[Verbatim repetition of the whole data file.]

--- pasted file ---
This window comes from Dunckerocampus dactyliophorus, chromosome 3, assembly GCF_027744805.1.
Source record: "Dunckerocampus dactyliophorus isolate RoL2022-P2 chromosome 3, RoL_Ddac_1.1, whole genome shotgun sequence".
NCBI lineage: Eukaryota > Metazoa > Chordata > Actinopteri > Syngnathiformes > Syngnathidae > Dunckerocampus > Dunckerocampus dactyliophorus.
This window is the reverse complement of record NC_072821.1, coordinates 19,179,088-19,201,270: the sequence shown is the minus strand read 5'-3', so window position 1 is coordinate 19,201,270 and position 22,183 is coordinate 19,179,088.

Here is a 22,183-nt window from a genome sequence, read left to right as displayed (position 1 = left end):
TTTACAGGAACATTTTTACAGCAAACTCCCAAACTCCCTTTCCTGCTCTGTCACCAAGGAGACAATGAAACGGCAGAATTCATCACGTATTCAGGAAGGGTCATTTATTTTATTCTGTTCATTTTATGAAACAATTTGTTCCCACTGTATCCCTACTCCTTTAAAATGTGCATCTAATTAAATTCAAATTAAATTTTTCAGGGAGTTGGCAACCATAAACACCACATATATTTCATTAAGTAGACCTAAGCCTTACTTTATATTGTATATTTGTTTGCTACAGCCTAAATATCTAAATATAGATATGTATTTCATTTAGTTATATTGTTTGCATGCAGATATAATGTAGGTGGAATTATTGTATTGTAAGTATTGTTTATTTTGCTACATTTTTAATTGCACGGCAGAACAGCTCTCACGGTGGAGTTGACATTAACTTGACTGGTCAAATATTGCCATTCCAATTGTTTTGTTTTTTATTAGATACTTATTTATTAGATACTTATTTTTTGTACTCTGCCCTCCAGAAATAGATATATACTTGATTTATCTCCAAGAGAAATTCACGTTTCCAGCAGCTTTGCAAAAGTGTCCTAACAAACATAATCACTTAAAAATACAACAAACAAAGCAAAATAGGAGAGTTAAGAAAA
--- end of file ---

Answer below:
This window comes from Dunckerocampus dactyliophorus, chromosome 3, assembly GCF_027744805.1.
Source record: "Dunckerocampus dactyliophorus isolate RoL2022-P2 chromosome 3, RoL_Ddac_1.1, whole genome shotgun sequence".
NCBI lineage: Eukaryota > Metazoa > Chordata > Actinopteri > Syngnathiformes > Syngnathidae > Dunckerocampus > Dunckerocampus dactyliophorus.
This window is the reverse complement of record NC_072821.1, coordinates 19,179,088-19,201,270: the sequence shown is the minus strand read 5'-3', so window position 1 is coordinate 19,201,270 and position 22,183 is coordinate 19,179,088.

Here is a 22,183-nt window from a genome sequence, read left to right as displayed (position 1 = left end):
TTTACAGGAACATTTTTACAGCAAACTCCCAAACTCCCTTTCCTGCTCTGTCACCAAGGAGACAATGAAACGGCAGAATTCATCACGTATTCAGGAAGGGTCATTTATTTTATTCTGTTCATTTTATGAAACAATTTGTTCCCACTGTATCCCTACTCCTTTAAAATGTGCATCTAATTAAATTCAAATTAAATTTTTCAGGGAGTTGGCAACCATAAACACCACATATATTTCATTAAGTAGACCTAAGCCTTACTTTATATTGTATATTTGTTTGCTACAGCCTAAATATCTAAATATAGATATGTATTTCATTTAGTTATATTGTTTGCATGCAGATATAATGTAGGTGGAATTATTGTATTGTAAGTATTGTTTATTTTGCTACATTTTTAATTGCACGGCAGAACAGCTCTCACGGTGGAGTTGACATTAACTTGACTGGTCAAATATTGCCATTCCAATTGTTTTGTTTTTTATTAGATACTTATTTATTAGATACTTATTTTTTGTACTCTGCCCTCCAGAAATAGATATATACTTGATTTATCTCCAAGAGAAATTCACGTTTCCAGCAGCTTTGCAAAAGTGTCCTAACAAACATAATCACTTAAAAATACAACAAACAAAGCAAAATAGGAGAGTTAAGAAAA